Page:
Saddly,a firmware upgrade to support focus stacking and bracketing was never released for my Olympus OM-D EM-5 Mark I. A year ago I acquired an Olympus Tough TG-4 for underwater photography, and I only recently learned that it too can do focus stacking and bracketing. Please consider adding that to your list in the opening of your blog. While this camera is clearly not in the OM-D class with interchangeable lenses and the ability to generate great bokeh, it does have a fast, wide lens and it shoots RAW, but I believe a focus stack is output only in JPG. Nonetheless it can produce some nice results. Some of my early half-baked attempts are on the link I posted above.
1/23/2017 12:51:55 am
Many thanks for this blog which is magnificent!....but can I ask one question which I don't think you have covered? With everything set up, do you focus at the nearest point you want in focus? Many thanks Mark
3/3/2017 11:14:51 am
I use focus stacking with the 60mm macro on an E-M1. The single largest pitfall is having to select the "focus differential" - a number between 1 and 10. Olympus provides no hints on how to select the optimal number, so it has to be done through experimentation in each situation for that particular focal distance and aperture. But to make the selection, you must go deep within the very complex menu - very inconvenient and frustrating in a field situation. Pick a number too small, and the depth of field is reduced in the composite image. Pick a number too large, and the composite image has out of focus bands within it. Olympus could solve this issue by programming the camera to calculate the proper differential and set it automatically. Lets hope that they do, which would greatly enhance the usability of this feature.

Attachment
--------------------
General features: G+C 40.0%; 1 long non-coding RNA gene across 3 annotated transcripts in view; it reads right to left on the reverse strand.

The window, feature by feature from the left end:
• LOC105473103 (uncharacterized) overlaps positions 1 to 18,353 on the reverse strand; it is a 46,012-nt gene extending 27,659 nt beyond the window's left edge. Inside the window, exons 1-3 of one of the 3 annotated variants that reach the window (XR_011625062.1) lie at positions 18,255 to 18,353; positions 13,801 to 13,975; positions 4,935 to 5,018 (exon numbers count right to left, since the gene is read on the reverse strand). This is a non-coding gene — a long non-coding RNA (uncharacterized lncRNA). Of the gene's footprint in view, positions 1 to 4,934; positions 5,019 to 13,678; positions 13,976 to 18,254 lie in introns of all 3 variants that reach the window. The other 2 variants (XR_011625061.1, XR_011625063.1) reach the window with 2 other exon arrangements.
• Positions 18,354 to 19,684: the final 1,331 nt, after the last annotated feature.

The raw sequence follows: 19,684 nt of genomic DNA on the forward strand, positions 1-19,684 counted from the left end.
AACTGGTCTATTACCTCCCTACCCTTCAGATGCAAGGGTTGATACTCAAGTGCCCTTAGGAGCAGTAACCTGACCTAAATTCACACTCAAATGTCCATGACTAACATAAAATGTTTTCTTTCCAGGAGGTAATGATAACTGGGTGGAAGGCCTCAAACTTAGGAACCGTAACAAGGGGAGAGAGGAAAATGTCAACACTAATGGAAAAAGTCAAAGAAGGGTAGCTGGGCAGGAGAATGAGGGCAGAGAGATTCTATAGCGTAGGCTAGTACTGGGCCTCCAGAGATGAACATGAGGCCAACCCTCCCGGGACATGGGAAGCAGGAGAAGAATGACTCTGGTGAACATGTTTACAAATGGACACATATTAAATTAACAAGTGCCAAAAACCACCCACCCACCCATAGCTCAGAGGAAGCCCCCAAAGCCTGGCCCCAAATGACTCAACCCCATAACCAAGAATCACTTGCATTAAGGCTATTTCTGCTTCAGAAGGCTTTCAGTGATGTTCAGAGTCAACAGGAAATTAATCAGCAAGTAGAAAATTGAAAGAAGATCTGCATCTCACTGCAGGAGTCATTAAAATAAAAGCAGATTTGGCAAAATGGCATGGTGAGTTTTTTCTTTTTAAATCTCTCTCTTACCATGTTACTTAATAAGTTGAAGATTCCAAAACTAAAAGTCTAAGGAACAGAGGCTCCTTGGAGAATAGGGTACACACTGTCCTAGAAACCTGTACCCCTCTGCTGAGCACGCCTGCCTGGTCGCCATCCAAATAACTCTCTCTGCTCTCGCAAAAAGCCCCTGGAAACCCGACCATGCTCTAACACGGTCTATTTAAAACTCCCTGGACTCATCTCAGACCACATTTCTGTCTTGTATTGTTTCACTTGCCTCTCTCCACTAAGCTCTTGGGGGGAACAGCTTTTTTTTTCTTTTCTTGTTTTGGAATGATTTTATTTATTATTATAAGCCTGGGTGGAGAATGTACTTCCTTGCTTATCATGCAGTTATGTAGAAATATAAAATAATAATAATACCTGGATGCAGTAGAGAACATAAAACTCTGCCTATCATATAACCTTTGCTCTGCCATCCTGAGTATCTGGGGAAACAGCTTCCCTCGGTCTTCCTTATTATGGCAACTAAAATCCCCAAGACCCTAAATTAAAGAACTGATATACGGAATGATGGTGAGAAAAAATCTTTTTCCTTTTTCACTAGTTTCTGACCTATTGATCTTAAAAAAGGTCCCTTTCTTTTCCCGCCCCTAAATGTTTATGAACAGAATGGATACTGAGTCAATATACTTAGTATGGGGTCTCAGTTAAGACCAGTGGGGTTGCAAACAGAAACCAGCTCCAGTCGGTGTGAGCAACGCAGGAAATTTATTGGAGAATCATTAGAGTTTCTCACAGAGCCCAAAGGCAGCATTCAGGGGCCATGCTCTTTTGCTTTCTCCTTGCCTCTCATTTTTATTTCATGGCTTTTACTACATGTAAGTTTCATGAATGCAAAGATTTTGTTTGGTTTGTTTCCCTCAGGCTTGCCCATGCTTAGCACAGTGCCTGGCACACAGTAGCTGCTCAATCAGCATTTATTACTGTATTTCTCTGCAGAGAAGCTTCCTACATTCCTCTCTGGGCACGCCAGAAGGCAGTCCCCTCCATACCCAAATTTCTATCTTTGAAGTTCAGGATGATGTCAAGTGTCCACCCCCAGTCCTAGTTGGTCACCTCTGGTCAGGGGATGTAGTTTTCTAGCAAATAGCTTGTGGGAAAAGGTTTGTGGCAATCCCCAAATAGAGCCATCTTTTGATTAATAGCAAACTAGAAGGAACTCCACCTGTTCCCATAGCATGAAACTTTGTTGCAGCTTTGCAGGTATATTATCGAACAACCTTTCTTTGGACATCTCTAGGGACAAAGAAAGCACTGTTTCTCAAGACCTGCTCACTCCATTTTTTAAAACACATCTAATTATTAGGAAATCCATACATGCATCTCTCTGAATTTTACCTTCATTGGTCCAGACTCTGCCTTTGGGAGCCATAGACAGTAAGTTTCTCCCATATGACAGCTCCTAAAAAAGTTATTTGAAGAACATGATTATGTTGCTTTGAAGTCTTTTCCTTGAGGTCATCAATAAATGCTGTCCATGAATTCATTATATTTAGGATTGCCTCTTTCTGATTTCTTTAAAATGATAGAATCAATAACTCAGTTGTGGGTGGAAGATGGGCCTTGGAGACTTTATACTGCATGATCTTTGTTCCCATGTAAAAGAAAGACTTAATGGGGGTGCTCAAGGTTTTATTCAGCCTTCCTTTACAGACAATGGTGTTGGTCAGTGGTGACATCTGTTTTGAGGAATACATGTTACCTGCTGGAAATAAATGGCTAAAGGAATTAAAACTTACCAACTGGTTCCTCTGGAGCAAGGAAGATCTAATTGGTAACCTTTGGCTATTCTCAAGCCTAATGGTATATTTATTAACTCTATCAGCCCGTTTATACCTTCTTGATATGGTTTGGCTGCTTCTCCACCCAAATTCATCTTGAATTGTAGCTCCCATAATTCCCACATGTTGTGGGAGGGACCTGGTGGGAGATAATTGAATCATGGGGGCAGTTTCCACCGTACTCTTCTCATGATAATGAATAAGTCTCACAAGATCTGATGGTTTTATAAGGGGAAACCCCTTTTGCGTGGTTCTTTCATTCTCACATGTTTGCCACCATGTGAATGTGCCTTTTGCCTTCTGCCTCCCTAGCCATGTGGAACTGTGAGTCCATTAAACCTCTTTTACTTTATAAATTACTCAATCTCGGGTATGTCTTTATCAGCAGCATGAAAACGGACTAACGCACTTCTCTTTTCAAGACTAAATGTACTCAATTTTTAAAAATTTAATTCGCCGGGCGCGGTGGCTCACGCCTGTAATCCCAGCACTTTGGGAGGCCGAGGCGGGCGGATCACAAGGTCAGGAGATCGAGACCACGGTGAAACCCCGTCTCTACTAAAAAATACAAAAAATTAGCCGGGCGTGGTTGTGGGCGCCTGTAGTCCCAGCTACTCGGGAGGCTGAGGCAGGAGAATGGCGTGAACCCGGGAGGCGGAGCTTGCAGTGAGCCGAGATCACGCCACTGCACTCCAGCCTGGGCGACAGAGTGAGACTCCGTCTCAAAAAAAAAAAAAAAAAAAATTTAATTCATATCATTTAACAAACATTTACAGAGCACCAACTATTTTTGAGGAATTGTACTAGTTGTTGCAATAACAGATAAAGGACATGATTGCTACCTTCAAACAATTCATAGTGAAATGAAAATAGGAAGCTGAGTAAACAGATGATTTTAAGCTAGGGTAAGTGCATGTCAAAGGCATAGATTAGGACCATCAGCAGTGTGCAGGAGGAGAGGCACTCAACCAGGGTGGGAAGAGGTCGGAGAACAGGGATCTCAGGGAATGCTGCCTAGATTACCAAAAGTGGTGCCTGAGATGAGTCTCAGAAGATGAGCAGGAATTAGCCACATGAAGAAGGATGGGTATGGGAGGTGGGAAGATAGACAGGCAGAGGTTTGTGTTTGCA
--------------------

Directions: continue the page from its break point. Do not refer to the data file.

4/17/2019 05:07:54 pm
I found an iPhone app called DoF Table that might be of help.
3/6/2017 03:54:06 pm
Can you use a Flash when doing either Focus stacking or Focus bracketing with the Mechanical Shutter instead of the Electronic Shutter?
3/9/2017 06:53:11 pm
I called Olympus support and they assured me that om-d e-m5 mark ii has both features, focus bracketing and stacking. em10 mk II has only focus bracketing and Pen F has focus bracketing and stacking. Stacking is much simpler on my TG4 since the camera decides focus shift increments.
3/23/2017 08:06:57 am
Then Olympus support is wrong. The E-M5-II only has Focus Bracketing, not Focus Stacking.
12/5/2018 04:06:14 pm
Yea... call and correct them.
7/1/2019 09:32:16 am
Read the list of compatible bodies/lenses at the beginning of the article - it is accurate.
5/2/2017 01:37:07 pm